Artificial intelligence might be better than dermatologists at correctly identifying skin cancer, according to new research. The findings could help improve strategies to detect cancerous skin lesions early on and provide faster, more effective treatment, researchers say.
Researchers in Germany, the United States and France used a machine learning system called a deep learning convolutional neural network (CNN) for the study. The team showed the CNN over 100,000 magnified images of benign moles, known as nevi, and malignant melanomas, the most deadly form of skin cancer, in order to train the system how to tell the difference.
The study, published on Monday in the journal Annals of Oncology, involved 58 dermatologists from 17 different countries. Over half of the participating dermatologists had more than five years of experience, 19% of the doctors had between two and five years of experience and 29% had less than two years of experience.
Researchers then showed a set of 300 new images to the CNN and 100 of the most difficult images from that set to the group of dermatologists. When asked to make a diagnosis of melanoma or benign mole solely from the images, the CNN detected 95% of melanomas compared to around 87% correctly identified by dermatologists. Both the CNN and dermatologists correctly identified around 71% of benign moles.
“The CNN missed fewer melanomas, meaning it had a higher sensitivity than the dermatologists, and it misdiagnosed fewer benign moles as malignant melanoma, which means it had a higher specificity,” study author Holger Haenssle, senior managing physician at the Department of Dermatology at the University of Heidelberg, Germany, said in a statement. “This would result in less unnecessary surgery.”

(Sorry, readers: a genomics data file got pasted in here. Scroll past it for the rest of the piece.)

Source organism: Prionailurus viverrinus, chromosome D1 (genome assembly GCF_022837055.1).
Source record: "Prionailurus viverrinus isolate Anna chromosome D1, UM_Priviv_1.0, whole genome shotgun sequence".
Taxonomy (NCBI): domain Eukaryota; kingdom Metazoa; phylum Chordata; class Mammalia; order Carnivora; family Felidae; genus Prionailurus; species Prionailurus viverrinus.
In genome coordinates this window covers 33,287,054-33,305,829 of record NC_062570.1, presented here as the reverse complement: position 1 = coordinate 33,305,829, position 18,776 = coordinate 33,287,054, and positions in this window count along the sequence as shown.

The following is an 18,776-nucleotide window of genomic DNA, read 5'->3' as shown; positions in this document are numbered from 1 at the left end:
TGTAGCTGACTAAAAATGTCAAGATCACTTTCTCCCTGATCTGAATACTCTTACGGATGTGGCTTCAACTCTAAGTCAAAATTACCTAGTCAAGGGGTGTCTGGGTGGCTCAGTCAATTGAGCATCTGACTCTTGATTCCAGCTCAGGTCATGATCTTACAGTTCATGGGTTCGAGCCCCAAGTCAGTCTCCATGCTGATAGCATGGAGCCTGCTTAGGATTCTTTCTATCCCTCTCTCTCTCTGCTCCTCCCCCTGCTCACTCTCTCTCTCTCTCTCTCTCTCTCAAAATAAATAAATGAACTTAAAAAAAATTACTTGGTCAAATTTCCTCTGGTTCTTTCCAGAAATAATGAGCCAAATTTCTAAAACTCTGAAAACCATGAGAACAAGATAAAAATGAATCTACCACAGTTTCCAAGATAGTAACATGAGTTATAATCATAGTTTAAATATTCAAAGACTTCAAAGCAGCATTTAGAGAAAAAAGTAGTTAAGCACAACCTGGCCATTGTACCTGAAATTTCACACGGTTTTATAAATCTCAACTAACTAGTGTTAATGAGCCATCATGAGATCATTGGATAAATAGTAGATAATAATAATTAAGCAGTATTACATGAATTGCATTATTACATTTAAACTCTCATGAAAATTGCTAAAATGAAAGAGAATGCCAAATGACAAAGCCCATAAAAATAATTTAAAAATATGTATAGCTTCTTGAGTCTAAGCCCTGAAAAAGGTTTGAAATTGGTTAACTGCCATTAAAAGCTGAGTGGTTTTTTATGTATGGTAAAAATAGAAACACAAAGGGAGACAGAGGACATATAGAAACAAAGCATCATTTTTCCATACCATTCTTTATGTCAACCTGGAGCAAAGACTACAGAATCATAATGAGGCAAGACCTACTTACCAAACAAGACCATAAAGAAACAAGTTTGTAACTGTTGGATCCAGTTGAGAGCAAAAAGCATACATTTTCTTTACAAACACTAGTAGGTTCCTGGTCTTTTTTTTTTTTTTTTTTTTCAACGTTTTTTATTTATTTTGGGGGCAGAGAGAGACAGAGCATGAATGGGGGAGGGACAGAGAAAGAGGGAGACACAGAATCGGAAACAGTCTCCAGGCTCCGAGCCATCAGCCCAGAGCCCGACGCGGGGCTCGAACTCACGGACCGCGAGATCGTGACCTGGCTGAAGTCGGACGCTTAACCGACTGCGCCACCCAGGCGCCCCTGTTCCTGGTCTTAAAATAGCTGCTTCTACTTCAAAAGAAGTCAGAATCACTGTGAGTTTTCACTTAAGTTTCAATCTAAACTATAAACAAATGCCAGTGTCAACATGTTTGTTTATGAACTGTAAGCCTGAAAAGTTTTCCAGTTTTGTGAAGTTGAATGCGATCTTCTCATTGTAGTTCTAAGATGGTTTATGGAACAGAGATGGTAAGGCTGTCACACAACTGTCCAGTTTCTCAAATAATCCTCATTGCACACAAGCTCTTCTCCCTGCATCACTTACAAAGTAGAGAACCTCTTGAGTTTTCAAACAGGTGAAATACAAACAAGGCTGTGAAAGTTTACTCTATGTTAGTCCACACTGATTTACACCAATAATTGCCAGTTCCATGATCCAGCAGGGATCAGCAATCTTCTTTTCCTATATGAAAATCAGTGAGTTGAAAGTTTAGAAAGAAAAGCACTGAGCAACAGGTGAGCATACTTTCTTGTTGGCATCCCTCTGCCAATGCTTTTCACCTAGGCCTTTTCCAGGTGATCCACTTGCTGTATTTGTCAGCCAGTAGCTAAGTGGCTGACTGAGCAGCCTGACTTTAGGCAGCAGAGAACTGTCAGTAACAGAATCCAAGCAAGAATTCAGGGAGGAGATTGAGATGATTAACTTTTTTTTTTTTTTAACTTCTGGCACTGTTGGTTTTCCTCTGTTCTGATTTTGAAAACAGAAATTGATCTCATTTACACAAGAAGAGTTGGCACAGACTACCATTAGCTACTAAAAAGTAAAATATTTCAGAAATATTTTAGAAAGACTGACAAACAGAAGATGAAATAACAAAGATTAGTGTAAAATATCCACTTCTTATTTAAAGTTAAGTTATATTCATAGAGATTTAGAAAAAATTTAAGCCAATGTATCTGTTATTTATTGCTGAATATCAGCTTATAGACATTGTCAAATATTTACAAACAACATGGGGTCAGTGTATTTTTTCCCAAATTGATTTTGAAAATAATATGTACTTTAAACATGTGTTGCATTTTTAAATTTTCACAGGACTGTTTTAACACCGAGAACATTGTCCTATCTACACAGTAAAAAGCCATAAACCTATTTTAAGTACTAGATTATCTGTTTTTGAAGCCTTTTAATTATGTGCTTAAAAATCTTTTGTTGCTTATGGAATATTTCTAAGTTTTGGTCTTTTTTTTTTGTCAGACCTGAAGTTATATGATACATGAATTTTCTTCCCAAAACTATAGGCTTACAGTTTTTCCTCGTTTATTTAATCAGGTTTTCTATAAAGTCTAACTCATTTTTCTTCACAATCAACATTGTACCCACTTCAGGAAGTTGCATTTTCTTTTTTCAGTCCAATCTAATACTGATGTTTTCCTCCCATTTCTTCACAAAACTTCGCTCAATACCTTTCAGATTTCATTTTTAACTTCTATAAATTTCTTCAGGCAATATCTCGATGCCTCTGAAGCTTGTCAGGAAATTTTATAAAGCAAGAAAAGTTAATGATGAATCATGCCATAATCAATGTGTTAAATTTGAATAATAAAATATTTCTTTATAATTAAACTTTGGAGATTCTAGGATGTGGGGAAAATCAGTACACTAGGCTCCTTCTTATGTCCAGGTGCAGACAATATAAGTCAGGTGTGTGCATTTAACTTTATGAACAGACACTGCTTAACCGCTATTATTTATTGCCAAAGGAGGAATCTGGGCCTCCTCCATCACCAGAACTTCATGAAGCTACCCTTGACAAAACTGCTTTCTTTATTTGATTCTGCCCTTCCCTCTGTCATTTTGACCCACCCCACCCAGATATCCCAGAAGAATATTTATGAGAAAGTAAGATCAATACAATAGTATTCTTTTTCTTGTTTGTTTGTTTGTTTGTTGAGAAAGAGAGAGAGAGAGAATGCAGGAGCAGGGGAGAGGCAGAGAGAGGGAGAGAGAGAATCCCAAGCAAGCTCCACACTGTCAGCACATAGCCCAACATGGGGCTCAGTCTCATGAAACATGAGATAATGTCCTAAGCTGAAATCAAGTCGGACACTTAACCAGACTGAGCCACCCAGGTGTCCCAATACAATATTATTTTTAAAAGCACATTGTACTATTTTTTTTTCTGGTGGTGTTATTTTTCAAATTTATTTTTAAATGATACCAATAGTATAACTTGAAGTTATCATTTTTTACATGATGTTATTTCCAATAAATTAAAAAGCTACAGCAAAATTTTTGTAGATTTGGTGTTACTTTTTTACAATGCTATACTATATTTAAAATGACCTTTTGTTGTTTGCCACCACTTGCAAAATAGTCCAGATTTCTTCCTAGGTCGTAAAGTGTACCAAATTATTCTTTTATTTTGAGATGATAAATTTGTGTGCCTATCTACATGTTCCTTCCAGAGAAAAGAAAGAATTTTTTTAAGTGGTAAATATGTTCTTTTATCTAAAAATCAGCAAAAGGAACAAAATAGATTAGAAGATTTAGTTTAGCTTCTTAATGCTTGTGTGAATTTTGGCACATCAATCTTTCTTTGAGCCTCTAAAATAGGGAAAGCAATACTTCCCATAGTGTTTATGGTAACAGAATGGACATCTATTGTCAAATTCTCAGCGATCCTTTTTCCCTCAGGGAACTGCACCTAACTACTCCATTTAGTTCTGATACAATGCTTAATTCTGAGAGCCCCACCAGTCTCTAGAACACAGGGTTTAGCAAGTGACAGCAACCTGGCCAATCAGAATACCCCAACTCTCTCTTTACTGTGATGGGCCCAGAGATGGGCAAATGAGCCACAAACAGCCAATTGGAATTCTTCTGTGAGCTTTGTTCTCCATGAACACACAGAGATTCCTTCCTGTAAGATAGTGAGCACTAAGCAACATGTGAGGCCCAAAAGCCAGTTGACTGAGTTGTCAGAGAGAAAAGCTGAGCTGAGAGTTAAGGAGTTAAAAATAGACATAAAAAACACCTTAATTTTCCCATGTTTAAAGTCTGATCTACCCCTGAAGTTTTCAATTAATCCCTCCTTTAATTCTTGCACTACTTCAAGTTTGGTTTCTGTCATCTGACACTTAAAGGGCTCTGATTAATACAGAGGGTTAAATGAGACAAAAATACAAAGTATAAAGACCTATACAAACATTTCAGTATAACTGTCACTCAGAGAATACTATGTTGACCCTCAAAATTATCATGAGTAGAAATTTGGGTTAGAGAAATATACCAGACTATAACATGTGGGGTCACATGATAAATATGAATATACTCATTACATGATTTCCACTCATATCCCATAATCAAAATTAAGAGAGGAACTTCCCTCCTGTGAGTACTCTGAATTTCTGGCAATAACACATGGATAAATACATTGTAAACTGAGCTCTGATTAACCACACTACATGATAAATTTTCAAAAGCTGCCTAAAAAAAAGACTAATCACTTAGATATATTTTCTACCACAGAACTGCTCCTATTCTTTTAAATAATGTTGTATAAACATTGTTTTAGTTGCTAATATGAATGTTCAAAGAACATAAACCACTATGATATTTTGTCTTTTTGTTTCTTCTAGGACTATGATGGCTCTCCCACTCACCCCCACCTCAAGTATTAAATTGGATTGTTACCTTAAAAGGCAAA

The dermatologists’ scores improved slightly in a second task – when they were given additional clinical information about the patients, doctors correctly diagnosed malignant melanomas in about 89% of cases.
The researchers said that they do not think the CNN would replace the role dermatologists play in diagnosing skin cancers, but rather that the technology could provide additional support.
“This CNN may serve physicians involved in skin cancer screening as an aid in their decision whether to biopsy a lesion or not,” said Haenssle. “Most dermatologists already use digital dermoscopy systems to image and store lesions for documentation and follow-up. The CNN can then easily and rapidly evaluate the stored image for an ‘expert opinion’ on the probability of melanoma.”
Cases of malignant melanoma as well as non-melanoma skin cancers are becoming more common around the world. Each year, there are an estimated 232,000 new cases of malignant melanoma worldwide and 55,500 deaths caused by the disease. Although it can be cured if detected early, many cases are not diagnosed until later, when the cancer is more advanced and therefore more difficult to treat.
Researchers involved in the new study say their findings could improve early detection strategies.
“I have been involved in research projects that aim at improving the early detection of melanoma in its curable stages for almost 20 years,” explained Haenssle. “My group and I are focusing on non-invasive technologies that may help physicians not to miss melanomas, for instance, while performing skin cancer screenings.”
Haenssle added that the team is “currently planning prospective studies to assess the real-life impact of the CNN for physicians and patients.”